Tag Archives: education

Wanna know what’s wrong with education? Here’s “Exhibit A.”

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Full disclosure: I am a parent of a high school student. I have been both a teacher in the public school system, and of course, at one time, I was a student. I’ve seen education from at least three different perspectives. And let me tell you, education today has gone so far off the rails, I’m convinced that, save for a few dedicated teachers who bravely buck the system, kids learn in spite of their schools…not because of them. Continue reading Wanna know what’s wrong with education? Here’s “Exhibit A.”

Homeland (In)security.

Living in Texas, I’ve given a lot of thought on the issue of homeland security, especially as it applies to the border. Admittedly, here in the Panhandle, we’re about as far away from the Mexican border as you can be, and still live in the great State of Texas. However, you might be surprised to learn that border security is an issue that has a direct effect on where I live. For instance, while the majority of the population in the Texas Panhandle is Anglo/White/Caucasian (I’m not up on what the P.C. crowd is calling us homies nowadays), the second-largest ethnic group is not Black/Afro-American/Whatever is the P.C. Term, but Hispanic. A surprisingly large percentage of our local population is comprised of those who have entered the company without the benefit of immigration papers. In other words, illegal aliens. (I’m aware the P.C. term is “undocumented workers.” That’s a load of male bovine excrement. If they are from another country and are here without following our immigration laws, they are illegal aliens.

You may have noticed in the news lately, that illegal alien immigration is way down in the past fiscal quarter. I’d love to be able to report that this is due to stepped-up patrols, the long-awaited, controversial border fence, or something we did to directly affect the problem. Nope. It’s because our economy (like the rest of the world’s, mind you) is in the baño right now. (For you gringos, that’s the toilet.) Seems as though all those low-paying jobs that are typically beneath the dignity of us naitive-borns are suddenly looking muy bueno right about now, and the depressed job market has not the siren song call to our Neighbors to the South.

Still, we need border security, to serve both economic security and national security goals. I think I have the answer, and – with appologies to Jonathan Swift – I’d like to share my idea with you.

Annex Mexico. Continue reading Homeland (In)security.

Wanna hear something REALLY scary?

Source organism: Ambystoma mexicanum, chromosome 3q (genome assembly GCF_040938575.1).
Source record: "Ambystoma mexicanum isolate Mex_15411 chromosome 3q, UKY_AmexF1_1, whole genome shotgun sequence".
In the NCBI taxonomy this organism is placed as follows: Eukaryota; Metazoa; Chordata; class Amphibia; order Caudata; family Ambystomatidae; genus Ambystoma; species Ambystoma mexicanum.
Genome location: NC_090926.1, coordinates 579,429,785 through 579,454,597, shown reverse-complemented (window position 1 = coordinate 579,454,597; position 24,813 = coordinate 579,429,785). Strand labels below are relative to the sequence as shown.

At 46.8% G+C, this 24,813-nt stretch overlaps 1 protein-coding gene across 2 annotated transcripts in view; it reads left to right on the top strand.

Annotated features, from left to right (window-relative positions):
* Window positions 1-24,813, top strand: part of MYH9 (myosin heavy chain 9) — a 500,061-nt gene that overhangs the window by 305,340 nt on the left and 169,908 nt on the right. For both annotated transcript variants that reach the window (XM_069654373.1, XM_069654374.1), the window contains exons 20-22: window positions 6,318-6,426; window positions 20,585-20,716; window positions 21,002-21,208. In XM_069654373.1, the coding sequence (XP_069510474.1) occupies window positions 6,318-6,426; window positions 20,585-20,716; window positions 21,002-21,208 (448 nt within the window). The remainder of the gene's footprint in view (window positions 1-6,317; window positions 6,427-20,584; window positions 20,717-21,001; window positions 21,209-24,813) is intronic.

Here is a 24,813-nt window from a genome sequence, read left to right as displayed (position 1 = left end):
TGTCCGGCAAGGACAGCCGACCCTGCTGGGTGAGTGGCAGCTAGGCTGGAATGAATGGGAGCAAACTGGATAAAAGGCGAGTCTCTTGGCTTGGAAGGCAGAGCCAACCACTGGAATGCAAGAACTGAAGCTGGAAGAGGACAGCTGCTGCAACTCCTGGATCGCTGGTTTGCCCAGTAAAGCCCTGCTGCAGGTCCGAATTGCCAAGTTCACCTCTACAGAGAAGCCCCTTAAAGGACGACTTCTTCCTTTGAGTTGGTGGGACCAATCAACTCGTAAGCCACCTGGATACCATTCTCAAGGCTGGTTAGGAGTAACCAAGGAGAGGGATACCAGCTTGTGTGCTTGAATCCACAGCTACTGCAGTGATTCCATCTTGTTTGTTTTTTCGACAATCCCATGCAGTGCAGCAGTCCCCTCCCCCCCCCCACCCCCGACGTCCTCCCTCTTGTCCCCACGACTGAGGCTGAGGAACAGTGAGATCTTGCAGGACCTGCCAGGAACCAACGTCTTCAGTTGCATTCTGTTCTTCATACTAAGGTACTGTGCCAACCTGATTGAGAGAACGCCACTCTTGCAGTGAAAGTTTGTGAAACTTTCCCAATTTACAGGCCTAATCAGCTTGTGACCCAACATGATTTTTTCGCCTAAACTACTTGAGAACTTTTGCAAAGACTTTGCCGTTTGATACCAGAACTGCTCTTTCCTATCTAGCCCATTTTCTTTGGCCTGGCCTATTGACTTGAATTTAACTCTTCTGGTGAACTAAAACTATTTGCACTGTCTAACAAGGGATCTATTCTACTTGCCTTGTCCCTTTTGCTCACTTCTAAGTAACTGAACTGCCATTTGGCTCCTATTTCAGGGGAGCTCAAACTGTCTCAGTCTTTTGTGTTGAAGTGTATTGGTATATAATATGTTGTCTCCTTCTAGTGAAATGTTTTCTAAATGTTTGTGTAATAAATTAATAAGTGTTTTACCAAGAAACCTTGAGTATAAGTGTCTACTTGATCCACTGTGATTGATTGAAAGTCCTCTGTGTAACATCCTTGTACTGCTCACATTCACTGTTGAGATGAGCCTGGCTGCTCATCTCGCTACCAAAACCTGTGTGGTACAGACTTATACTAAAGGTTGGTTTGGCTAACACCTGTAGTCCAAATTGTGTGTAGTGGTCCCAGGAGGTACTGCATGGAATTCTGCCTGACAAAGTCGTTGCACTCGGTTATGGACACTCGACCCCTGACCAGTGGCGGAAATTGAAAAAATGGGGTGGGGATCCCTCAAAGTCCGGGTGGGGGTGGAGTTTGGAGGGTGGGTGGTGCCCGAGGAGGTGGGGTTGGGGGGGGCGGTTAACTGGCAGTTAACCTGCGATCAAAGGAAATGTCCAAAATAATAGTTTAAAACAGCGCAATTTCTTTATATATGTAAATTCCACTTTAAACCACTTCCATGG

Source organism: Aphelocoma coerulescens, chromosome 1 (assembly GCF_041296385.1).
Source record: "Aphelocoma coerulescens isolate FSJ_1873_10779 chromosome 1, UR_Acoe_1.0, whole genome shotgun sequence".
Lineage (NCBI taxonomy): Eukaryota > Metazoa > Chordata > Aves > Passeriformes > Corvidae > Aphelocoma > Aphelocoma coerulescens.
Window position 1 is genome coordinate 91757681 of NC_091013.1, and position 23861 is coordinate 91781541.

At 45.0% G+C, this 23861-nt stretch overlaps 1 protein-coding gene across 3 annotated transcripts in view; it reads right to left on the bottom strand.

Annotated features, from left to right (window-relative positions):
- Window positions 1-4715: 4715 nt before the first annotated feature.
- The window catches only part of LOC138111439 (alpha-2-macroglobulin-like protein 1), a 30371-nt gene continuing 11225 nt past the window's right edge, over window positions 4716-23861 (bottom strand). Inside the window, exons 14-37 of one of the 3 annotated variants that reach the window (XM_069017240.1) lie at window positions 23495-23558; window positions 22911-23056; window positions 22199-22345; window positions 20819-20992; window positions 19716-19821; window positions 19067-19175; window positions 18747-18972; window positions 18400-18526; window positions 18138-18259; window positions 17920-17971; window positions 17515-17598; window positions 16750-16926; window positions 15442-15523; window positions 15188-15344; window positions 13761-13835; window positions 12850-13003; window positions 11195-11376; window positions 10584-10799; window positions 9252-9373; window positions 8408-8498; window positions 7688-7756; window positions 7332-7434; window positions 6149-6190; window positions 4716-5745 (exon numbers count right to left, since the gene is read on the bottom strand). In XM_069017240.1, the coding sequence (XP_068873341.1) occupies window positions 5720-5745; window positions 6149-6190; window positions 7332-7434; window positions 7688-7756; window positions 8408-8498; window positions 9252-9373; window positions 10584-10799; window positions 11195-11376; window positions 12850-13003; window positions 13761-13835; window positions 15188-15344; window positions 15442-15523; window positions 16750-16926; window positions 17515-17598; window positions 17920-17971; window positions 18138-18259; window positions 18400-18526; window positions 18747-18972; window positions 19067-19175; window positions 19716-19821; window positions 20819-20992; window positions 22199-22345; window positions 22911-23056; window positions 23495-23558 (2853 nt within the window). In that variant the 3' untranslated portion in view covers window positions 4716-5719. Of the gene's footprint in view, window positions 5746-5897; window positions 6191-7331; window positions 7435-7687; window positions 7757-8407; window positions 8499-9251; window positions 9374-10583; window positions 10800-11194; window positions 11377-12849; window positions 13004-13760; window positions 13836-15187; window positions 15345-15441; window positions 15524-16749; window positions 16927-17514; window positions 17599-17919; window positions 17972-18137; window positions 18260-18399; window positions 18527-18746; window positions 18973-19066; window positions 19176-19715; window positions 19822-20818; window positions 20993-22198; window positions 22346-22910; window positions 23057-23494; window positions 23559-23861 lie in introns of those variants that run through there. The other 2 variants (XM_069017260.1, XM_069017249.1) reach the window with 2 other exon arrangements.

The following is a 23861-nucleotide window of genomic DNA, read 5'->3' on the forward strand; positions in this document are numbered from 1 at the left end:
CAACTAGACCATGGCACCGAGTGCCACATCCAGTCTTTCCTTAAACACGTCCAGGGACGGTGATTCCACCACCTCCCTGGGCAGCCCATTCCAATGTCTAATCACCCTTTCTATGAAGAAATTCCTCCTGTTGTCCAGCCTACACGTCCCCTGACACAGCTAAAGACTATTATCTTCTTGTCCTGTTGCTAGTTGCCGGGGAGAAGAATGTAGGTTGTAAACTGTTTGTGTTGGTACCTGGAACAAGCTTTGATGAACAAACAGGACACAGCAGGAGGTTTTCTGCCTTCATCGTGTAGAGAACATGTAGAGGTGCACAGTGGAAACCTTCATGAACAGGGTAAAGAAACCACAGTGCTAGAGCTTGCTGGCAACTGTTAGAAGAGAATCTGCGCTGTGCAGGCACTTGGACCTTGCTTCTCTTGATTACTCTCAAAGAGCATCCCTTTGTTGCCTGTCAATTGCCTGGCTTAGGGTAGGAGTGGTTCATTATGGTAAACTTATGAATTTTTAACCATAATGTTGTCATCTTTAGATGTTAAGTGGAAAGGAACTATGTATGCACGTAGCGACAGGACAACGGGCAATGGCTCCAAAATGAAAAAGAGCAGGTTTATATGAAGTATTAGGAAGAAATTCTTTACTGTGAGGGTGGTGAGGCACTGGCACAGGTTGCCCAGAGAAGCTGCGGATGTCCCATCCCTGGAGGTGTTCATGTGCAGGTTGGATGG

News item:

Zogby Poll: Almost No Obama Voters Ace Election Test

Released: November 18, 2008

UTICA, New York — Just 2% of voters who supported Barack Obama on Election Day obtained perfect or near-perfect scores on a post election test which gauged their knowledge of statements and scandals associated with the presidential tickets during the campaign, a new Zogby International telephone poll shows.

 

Only 54% of Obama voters were able to answer at least half or more of the questions correctly. Continue reading Wanna hear something REALLY scary?

Groupthink.

groupthink (grūp’thĭngk’) n. The act or practice of reasoning or decision-making by a group, especially when characterized by uncritical acceptance or conformity to prevailing points of view.

It is a part of human nature to want to belong. Belonging takes many forms – families, clubs, schools, sports teams and their fans, and even politics. In society, many of us classify themselves by labels that indicate to which group we belong. Conservative. Liberal. Republican. Democrat. But where things get weird is when one group takes hold of the idea that their ideas and beliefs are not only superior to the other groups, but that the other groups are stupid, wrong, and even dangerous.

Welcome to politics in 2008. Continue reading Groupthink.

School Daze.

Tomorrow is the first day of school for thousands of kids across Amarillo, my daughter included. While the exact day children go back to school may vary from district to district, there is one undeniable fact – the school year is longer than it was when I was a kid.

When I went to school (you know…back in the dark ages, when St. George slew the dragon…a time before cell phones, instant messaging, and satellite TV), school NEVER started before Labor Day, and never lasted beyond Memorial Day. Those two holidays were the bookends to the freedom days of my youth. Today, it is vastly different, with state legislatures regularly extending the required number of days in the school calendar every time they consider the matter. My question is “why”? Continue reading School Daze.